Results of Grifols' AMBAR clinical trial published in Alzheimer's & Dementia The Journal of The Alzheimer's Association
-- A group of independent experts from the influential peer-reviewed journal has evaluated Grifols' AMBAR results (Alzheimer Management by Albumin Replacement)
-- Previously presented at various medical congresses, AMBAR findings demonstrate a slowdown in the progression of symptoms in patients with mild-to-moderate Alzheimer's
-- The publication reflects more than 15 years of Grifols' research and confirms the potential for plasma therapies to address high-prevalence diseases
BARCELONA, Spain, July 27, 2020 /PRNewswire/ -- Alzheimer's & Dementia: The Journal of the Alzheimer's Association, the prestigious peer-reviewed scientific journal, today has published the results of Grifols' AMBAR study. This clinical trial was designed to assess the effects of plasma protein replacement therapy in patients experiencing either mild or moderate stages of Alzheimer's disease (AD).
The findings of the AMBAR clinical trial demonstrate a delay in the cognitive and functional decline in AD patients when their plasma is replaced with albumin and immunoglobulin (plasma-derived proteins) following the process of plasma extraction, using the plasmapheresis technique. The results reveal a positive impact in reducing the progression of Alzheimer's symptoms in patients treated over a 14-month period compared to untreated patients.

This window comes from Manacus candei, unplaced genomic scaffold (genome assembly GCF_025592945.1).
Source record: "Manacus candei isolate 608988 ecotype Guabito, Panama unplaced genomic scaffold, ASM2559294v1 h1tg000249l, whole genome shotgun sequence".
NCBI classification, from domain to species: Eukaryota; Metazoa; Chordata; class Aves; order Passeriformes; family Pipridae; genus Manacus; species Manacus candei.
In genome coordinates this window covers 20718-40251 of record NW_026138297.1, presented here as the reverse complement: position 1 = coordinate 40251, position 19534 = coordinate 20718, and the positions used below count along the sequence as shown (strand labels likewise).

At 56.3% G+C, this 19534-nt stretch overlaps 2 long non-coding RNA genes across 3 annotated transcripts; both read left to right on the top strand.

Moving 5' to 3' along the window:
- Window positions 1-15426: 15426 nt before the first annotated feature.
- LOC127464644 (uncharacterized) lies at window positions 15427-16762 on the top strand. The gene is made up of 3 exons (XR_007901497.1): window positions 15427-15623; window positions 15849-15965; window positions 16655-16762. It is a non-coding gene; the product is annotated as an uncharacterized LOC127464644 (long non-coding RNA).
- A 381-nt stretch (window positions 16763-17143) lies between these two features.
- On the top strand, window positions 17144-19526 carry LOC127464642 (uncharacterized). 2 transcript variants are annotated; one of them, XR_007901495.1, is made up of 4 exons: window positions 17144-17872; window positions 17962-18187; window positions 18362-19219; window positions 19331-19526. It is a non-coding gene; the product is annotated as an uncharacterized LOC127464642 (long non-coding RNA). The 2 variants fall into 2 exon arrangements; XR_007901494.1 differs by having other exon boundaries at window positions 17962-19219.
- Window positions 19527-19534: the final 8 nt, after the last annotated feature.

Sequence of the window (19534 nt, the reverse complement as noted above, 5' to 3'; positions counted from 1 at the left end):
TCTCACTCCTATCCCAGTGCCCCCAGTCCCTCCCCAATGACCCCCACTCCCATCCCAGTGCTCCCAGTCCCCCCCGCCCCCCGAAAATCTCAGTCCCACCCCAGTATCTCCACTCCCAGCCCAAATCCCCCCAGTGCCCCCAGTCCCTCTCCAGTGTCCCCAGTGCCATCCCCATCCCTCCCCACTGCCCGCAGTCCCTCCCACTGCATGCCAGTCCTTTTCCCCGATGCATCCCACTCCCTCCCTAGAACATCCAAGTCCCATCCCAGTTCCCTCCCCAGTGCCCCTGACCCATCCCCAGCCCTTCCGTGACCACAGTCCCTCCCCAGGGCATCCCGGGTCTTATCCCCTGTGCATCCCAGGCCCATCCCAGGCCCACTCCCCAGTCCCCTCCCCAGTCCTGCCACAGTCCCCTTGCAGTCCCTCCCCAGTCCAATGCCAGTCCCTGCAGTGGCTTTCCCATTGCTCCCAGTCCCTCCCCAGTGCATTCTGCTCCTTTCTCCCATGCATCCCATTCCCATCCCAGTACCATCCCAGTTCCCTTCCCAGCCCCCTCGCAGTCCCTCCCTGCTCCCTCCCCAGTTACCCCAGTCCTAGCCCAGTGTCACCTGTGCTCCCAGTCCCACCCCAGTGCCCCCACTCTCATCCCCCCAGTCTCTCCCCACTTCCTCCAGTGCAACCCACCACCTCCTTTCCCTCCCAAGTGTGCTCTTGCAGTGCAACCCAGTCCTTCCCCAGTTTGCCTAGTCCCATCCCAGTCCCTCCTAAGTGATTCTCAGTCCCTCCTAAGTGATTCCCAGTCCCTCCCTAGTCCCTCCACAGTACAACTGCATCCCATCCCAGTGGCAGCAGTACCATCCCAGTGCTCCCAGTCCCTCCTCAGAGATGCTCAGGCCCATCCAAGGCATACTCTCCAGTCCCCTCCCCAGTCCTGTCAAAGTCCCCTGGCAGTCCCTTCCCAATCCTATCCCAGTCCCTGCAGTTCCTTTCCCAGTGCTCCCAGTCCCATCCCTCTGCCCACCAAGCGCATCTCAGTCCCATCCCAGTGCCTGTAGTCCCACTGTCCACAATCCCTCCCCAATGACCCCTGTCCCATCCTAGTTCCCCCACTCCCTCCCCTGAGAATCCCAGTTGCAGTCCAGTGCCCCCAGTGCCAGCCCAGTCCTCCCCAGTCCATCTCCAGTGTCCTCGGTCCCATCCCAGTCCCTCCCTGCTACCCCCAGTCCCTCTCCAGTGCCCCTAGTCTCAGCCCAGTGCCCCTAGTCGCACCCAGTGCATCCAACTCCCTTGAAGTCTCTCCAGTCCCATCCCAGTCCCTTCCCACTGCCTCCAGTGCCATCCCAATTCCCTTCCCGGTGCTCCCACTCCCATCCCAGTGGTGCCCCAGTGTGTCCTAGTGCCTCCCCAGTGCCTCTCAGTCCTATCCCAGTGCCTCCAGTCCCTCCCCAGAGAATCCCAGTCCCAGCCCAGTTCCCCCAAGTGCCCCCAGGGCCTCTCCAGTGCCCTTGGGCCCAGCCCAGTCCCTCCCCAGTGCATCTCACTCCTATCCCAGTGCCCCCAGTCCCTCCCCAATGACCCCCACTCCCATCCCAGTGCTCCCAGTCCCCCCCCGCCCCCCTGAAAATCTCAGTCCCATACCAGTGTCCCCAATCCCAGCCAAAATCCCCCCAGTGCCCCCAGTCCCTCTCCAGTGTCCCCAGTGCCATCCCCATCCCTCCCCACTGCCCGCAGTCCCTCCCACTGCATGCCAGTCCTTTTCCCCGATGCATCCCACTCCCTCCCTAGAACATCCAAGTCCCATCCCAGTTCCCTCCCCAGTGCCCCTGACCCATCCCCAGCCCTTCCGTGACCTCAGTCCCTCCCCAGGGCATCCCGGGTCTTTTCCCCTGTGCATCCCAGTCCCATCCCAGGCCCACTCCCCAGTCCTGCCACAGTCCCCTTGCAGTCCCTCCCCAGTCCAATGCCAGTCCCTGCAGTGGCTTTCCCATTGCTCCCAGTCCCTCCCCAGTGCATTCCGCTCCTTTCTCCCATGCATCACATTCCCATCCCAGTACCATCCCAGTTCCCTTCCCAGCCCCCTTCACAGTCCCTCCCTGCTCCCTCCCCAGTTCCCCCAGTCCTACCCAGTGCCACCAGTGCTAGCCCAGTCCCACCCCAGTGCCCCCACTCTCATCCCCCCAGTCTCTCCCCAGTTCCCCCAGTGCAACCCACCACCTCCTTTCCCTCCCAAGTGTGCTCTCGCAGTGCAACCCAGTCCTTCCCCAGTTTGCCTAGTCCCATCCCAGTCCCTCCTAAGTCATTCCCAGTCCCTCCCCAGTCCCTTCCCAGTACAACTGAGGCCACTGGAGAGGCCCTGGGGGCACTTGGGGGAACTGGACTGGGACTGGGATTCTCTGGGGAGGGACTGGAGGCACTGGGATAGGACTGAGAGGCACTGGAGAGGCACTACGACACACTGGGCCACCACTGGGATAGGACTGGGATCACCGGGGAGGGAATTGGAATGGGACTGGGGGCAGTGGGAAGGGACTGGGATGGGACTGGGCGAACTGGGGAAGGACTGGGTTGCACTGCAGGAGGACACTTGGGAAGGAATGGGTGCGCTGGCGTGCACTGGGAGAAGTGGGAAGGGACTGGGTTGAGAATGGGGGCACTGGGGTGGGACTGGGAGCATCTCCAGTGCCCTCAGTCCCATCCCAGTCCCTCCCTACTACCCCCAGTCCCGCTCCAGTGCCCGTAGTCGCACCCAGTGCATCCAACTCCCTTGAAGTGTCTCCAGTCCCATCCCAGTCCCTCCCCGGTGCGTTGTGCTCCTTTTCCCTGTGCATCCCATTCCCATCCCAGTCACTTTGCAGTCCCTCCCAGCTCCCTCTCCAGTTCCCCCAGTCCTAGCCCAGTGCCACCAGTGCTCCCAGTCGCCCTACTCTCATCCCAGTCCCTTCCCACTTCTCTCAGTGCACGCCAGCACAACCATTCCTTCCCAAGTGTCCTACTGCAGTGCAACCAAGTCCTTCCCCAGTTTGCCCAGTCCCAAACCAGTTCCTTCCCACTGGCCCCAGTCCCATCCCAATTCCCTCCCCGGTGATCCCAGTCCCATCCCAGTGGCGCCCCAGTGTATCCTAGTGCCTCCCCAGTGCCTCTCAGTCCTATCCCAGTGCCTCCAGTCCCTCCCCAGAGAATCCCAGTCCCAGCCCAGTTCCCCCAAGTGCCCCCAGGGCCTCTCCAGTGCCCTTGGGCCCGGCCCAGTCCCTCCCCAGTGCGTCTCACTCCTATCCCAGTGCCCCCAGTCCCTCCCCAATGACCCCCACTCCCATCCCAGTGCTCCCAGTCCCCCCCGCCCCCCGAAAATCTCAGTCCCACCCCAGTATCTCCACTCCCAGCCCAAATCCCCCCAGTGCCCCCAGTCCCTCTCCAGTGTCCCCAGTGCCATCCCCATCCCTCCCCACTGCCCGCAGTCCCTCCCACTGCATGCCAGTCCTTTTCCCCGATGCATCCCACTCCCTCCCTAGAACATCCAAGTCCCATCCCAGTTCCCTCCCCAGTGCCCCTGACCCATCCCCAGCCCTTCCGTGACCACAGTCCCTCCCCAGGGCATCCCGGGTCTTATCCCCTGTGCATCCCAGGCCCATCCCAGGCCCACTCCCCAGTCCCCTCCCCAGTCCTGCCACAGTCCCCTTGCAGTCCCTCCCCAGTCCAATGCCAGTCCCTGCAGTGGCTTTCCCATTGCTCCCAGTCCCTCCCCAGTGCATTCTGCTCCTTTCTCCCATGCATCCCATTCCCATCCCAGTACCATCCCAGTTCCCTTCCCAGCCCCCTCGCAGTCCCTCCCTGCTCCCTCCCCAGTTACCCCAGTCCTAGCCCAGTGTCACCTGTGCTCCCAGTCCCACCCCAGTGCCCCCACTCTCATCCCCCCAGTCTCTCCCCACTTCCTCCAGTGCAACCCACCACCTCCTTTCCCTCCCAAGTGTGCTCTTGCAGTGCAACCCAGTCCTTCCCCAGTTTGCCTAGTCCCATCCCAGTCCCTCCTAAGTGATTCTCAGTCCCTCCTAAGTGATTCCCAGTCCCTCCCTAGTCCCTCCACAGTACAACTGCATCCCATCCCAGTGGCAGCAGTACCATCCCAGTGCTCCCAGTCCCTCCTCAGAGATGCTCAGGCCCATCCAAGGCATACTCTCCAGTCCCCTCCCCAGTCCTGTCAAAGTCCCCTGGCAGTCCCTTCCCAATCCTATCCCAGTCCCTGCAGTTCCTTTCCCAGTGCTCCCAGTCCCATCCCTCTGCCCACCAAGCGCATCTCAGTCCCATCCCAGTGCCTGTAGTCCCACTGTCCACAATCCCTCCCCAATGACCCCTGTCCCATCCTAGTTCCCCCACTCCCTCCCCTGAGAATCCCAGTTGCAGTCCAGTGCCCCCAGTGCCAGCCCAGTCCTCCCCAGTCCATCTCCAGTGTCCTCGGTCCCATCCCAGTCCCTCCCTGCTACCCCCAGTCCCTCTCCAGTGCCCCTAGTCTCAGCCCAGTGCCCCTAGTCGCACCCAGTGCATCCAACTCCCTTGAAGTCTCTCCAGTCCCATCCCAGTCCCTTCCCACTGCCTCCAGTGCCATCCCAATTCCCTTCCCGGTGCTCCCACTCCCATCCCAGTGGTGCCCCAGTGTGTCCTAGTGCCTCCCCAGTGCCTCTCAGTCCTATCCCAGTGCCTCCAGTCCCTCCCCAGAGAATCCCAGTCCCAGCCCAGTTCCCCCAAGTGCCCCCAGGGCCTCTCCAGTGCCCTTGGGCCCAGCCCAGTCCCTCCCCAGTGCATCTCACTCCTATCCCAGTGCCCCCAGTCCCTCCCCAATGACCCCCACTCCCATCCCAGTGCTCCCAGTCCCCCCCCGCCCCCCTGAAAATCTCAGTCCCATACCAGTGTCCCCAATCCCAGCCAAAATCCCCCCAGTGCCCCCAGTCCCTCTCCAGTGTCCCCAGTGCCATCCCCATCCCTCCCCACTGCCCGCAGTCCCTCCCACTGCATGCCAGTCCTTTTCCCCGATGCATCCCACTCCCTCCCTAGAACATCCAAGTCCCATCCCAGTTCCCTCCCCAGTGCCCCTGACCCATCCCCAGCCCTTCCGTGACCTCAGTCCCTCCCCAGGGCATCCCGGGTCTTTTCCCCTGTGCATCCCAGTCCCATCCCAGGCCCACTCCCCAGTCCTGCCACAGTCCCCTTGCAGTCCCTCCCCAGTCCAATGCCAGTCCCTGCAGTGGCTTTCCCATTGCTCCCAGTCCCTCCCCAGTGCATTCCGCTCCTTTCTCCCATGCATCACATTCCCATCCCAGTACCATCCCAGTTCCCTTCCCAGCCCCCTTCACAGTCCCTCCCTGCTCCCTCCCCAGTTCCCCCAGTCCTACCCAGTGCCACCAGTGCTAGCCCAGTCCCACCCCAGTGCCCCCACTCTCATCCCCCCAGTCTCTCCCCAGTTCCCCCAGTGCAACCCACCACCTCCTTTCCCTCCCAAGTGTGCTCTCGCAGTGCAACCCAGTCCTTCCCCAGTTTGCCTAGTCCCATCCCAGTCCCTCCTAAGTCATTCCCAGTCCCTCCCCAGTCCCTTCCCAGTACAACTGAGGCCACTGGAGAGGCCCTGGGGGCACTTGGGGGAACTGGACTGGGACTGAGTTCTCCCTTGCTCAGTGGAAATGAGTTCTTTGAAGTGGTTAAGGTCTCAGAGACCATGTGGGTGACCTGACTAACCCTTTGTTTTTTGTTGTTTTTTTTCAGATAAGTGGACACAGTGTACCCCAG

According to Dr. Antonio Páez, Grifols' medical director of the AMBAR clinical program and one of the main authors of the article, "These findings are very encouraging. Their publication in one of the most influential journals in the field underscores the relevance of Grifols' research over the last 15 years and its innovative new approach in the fight against Alzheimer's."
The results of the clinical trial's primary endpoints were supported by those obtained in the most relevant secondary endpoints, in which similar effects were observed. In addition, the clinical trial has shown that plasma exchange is a perfectly feasible protocol in the patient population studied.
According to Eduardo Herrero, president of the Bioscience division industrial group of Grifols, "This publication leads the way on the future development of plasma protein replacement therapies. At Grifols, we continue our efforts to expand their possibilities so that thousands of patients can benefit."
The findings now published are the result of rigorous scientific research and reinforce the potential of plasma therapies to treat complex diseases.
Grifols will continue its research on the applications of plasma-derived treatments in parallel with its commitment to develop a therapy to treat Alzheimer's and other degenerative diseases.